The New Communitarians and the Crisis of Modern Liberalism
University Press of Kansas, 1996 - 271 páginas
This book critiques and challenges the rise of communitarian thought in America. With a skeptical eye, Bruce Frohnen seeks to cut through the communitarians' rhetoric of community, commitment, and spirituality to reveal the egalitarian materialism at the core of their enterprise.
Frohnen argues that the "new communitarians"—exemplified by political philosophers Charles Taylor and William Galston, as well as popularizers like Bill Clinton, Amitai Etzioni, Garry Wills, Mario Cuomo, and Robert Bellah—are actually old liberals trying to salvage political legitimacy by advocating allegiance to the "sacred" state rather than the traditions of family, church, and community.
Frohnen chastises the communitarians for confiscating the language of religion for purely political ends-a calculating attempt to rescue their thinly disguised liberalism from its own morally bankrupt decline. In effect, he criticizes what he perceives as the communitarians' misguided attempts to displace religion from the center of moral education and political life in the quest for an unachievable secular utopia. Their sacramental politics seek to harness awe and the impulse to worship in the service of the state. Frohnen, however, suggests that this effort has only served to further damage the relationship between tradition and belief on which our society is truly based.
Like the old liberals, the new communitarians continue to distort liberalism's original enterprise of freeing individuals from the constraints of tyrannical government. Instead, they advocate increasing government constraints to protect us from poverty and other material conditions that prevent us from leading our own version of the good life. Unfortunately, Frohnen contends, this attempt undermines the soul of self-reliance that provides the virtuous foundation of liberal economics, and, indeed, any good life lived in common.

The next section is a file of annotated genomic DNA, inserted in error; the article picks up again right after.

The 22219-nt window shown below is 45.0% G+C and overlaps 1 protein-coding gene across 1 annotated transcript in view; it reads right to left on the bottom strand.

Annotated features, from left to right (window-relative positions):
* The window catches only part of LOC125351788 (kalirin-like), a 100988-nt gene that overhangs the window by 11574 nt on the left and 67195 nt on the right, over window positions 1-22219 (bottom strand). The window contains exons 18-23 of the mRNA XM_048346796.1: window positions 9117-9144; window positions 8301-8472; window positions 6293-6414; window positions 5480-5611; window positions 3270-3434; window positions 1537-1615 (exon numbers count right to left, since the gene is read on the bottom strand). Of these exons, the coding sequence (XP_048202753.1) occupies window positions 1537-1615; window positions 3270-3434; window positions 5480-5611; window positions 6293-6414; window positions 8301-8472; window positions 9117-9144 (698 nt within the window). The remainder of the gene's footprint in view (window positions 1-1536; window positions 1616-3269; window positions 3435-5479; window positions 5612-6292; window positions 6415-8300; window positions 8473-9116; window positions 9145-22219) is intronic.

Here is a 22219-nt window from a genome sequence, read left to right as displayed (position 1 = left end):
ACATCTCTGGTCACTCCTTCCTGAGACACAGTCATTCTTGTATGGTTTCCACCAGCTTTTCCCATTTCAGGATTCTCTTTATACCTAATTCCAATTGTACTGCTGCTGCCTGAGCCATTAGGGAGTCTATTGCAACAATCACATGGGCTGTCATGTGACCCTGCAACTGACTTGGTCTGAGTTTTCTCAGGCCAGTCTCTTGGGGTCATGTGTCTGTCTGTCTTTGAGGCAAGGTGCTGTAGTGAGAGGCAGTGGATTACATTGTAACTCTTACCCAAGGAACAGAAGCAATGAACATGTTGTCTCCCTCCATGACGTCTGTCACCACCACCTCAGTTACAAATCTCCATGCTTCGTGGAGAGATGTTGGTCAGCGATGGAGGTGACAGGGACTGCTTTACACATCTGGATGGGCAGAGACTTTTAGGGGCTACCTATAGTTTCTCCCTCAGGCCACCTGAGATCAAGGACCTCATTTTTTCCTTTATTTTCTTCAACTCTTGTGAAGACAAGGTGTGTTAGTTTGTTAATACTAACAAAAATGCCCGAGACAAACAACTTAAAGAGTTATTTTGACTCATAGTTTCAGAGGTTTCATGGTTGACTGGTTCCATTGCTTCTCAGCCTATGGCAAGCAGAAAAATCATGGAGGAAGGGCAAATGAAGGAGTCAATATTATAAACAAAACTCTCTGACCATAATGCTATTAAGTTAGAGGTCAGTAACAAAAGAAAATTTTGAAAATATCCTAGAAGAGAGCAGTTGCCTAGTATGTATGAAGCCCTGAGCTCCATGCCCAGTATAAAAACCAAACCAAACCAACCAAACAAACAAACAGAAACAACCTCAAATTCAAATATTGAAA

Like Frohnen's first book, Virtue and the Promise of Conservatism, this volume is a tempered but resolute defense of traditional values and institutions confronting the rationalistic and materialistic excesses of a faithless age. In the dark night of the American soul, it flashes a warning to us that the "bridge is out" and we had better turn back or risk plunging into blackwater chaos.
Comentarios de la gente - Escribir un comentario
No encontramos ningún comentario en los lugares habituales.
The Politics of Community Life
Derechos de autor
Otras 6 secciones no mostradas
According action allow American argues associations authenticity authority basis become beliefs Bellah called cause character choices church citizens civil religion commitment communitarians concerning conduct Constitution convince create culture Cuomo demands democracy democratic develop Dewey duty early economic effect equality example federal feel follow Founding give goal habits human Ibid important individual institutions interest judges justice laws lead leader liberal liberty Lincoln lives look material means merely moral movement myths nature necessary organizations ourselves particular political possible practices Press produce programs proper protect pursue reason recognize reform reli religious requires responsibility rhetoric rules seek sense serve shared social society standards Taylor teach things tion tolerance tradition true University values virtue vision York
From Civil to Political Religion: The Intersection of Culture, Religion and ...
Vista previa limitada - 2001
Todos los resultados de la Búsqueda de libros »
Education for Democratic Citizenship: Issues of Theory and Practice
Andrew Lockyer,Bernard Crick,John Annette
Sin vista previa disponible - 2003